Monday, May 26, 2014

Why #YesAllWomen Matters Most For Men

This morning, I read a piece on The Atlantic about the #YesAllWomen taking twitter by storm in the wake of the UCSB shooting. It resonated with me deeply, as I'm sure it did with every single woman who read it. Because these tweets aren't exceptional examples of misogyny. These are examples of the everyday, the norm for all women.

I think the hashtag is wonderful for women, but far more important for men because it sheds light on an issue that they don't believe exists. Or if they do believe it exists, they don't understand the extent of the problem. They don't understand the feeling of panic when a man is walking behind them when they are alone. They don't understand the hoops we must jump through just to feel marginally safe. They don't understand how different the world looks when you've been taught, all your life, to fear it.

But the one problem I see most in the good men I know (which is the majority, I might add), is that they don't think acts of misogyny happen to the women they know and love.

 It does. It happens to all of us. Every. Single. One.

When I would walk to the grocery store with my friends, men would catcall from their trucks. Sometimes they would slow down, make sure we heard them loud and clear. We would walk at the same pace, stay quiet, because anything else might provoke them. We were 11, maybe 12 years old. It grew worse as we grew older.

I remember a Halloween when we were 13 and we were allowed to go out in a large group to trick-or-treat in a gated neighborhood. We were chased and called-after by a group of teenage boys. When we ran, they ran after us getting angry and loud, calling us names, throwing things. We dispersed. We hid. We hoped we'd all find each other safe, and thankfully, luckily, we did.

I went to a Christian school where dress code was always a topic of great importance for girls. We were told to dress for the Lord - to dress modestly so we wouldn't cause boys to think impure thoughts. One day I came to school in pants that a teacher thought were too tight. I was publicly shamed on the blacktop. Didn't I have any idea what boys were thinking when they looked at me? Didn't I realize how "easy" I looked?

And do we really need to talk about high school? About the unwanted gropings at parties, at dances, in the hallway as we were going from class to class? About the anti-women jokes we were supposed to laugh at? About the advances we were supposed to feel flattered by? About how we stopped walking anywhere at night without boys we knew? About how we stopped walking anywhere without boys at all? About those nights when something horrible could have happened because we dropped our guard for a moment?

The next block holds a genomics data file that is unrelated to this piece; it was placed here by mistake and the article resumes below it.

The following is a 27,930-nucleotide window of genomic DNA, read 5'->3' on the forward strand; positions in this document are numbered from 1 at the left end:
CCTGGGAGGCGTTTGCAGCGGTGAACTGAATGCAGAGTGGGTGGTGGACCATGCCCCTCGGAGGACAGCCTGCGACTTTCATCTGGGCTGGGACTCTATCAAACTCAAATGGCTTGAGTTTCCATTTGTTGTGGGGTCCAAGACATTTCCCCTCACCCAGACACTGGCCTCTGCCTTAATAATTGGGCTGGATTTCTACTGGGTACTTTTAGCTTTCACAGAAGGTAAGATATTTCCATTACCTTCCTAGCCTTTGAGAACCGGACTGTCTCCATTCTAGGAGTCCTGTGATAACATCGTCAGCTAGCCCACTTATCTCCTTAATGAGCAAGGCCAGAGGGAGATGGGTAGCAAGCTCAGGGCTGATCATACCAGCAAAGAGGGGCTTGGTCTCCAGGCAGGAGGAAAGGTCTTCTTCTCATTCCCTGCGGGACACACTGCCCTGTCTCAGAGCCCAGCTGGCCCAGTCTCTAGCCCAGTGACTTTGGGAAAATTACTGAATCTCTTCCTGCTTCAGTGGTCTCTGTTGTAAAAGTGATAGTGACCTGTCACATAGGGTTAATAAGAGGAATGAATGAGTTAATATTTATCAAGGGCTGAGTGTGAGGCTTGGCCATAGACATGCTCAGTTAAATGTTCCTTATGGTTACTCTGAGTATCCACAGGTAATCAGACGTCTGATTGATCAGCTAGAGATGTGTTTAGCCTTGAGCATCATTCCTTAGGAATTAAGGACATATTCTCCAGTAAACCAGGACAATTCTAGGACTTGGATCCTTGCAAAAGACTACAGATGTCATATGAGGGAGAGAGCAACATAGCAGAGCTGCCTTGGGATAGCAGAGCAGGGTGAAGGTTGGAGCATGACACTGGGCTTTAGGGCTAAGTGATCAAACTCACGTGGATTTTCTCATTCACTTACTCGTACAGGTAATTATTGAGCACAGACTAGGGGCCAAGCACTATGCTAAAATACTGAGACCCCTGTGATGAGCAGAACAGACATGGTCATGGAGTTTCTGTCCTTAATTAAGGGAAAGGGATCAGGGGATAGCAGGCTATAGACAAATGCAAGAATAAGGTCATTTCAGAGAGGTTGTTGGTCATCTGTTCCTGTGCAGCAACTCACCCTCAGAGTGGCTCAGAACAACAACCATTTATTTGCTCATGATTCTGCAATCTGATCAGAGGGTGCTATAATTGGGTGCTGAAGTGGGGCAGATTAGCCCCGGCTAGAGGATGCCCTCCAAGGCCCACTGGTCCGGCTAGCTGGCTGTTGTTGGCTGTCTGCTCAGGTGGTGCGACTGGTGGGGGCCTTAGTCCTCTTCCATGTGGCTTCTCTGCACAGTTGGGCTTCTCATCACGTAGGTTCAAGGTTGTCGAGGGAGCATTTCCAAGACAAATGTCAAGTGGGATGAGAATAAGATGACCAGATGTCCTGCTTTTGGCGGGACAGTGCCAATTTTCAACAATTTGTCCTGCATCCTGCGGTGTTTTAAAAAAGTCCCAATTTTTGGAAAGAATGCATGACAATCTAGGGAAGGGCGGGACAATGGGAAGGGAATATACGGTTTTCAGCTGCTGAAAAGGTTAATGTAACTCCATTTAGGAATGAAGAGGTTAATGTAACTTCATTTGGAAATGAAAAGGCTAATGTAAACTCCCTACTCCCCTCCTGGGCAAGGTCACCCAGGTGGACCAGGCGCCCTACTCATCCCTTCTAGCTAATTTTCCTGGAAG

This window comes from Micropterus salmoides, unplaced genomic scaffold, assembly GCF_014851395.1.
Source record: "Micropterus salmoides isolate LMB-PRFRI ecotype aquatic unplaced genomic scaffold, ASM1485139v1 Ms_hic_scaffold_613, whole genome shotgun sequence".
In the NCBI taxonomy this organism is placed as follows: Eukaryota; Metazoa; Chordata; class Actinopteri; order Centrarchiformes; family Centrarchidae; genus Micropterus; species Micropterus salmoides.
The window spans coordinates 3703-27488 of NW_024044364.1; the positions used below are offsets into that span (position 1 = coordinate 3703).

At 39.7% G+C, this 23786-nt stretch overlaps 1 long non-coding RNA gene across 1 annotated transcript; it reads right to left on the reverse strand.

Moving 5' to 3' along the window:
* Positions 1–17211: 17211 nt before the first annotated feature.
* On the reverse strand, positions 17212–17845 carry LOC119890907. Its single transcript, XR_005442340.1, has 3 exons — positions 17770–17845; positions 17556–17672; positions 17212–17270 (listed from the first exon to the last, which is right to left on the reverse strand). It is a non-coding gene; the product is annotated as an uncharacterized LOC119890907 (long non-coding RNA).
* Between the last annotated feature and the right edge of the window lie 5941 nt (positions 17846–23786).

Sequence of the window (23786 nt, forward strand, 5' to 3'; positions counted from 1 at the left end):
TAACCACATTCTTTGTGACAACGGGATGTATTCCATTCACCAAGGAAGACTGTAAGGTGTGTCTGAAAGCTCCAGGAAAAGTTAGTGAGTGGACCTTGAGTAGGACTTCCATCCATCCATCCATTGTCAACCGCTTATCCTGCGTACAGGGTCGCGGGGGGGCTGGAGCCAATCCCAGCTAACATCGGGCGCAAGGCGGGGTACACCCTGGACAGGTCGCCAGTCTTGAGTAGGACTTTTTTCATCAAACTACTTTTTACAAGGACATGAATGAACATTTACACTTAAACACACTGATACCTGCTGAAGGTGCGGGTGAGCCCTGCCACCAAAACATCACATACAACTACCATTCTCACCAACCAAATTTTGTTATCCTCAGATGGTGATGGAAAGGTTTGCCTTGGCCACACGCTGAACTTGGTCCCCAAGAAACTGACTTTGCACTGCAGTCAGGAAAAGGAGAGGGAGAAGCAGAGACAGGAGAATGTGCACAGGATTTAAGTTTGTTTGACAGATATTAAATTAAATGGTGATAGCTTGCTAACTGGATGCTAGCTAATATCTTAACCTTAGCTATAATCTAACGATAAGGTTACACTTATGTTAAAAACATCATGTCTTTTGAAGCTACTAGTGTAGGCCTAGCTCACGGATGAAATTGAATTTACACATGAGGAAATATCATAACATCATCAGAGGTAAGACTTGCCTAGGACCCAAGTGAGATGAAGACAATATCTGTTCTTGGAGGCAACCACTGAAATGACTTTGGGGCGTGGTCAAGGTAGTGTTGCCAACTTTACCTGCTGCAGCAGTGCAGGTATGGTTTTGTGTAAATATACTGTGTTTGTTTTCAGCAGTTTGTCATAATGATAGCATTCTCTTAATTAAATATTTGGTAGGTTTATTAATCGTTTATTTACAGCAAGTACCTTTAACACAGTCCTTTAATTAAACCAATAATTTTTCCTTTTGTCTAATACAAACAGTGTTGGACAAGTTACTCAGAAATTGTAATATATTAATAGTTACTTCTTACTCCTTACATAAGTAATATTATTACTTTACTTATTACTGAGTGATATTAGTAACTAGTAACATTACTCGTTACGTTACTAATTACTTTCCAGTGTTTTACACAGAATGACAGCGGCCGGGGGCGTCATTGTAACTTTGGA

In college I never put a drink out of my sight. I walked with my hand on a can of pepper-spray in one pocket and my keys laced between my fingers in the other. When I worked the night shifts at the mall, we walked out to our cars in groups, drove one another to our cars. I started to favor a pocket-knife instead of keys - we'd all heard the stories of what might happen, what had happened, to women who dared to walk to their cars unarmed.

After any outing we text each other that we got home safe. We live terrified for one another.

Even now, older and married and a mother, I find myself in the grips of that fear. A few weeks ago, I walked an extra half-mile home from the grocery store so I didn't have to walk through an alley short-cut, because a man was following me and my daughter. I have a long list of trails I cannot run alone while I am training for RTO. I'm still harassed on the street, even with children in tow.

And for all the folks who want to write off the hashtag as man-hating, it's not. #YesAllWomen isn't attacking men. It's attacking misogyny. It's attacking the dangerous cultural norms women are taught to live with. It's exposing the everyday fears we talk about amongst ourselves, but rarely with the men we know. It's not an attack, it's an opportunity for understanding. It's an opportunity for change.

I think it's eye-opening and important, and I hope all the men I know take the time to consider #YesAllWomen without becoming defensive and missing the heart of the problem. It's a problem women alone cannot fix. We need the good men in our lives to listen, to understand, to acknowledge rather than dismiss. Because the problem isn't only the bad guys, it's the good guys who let it happen.

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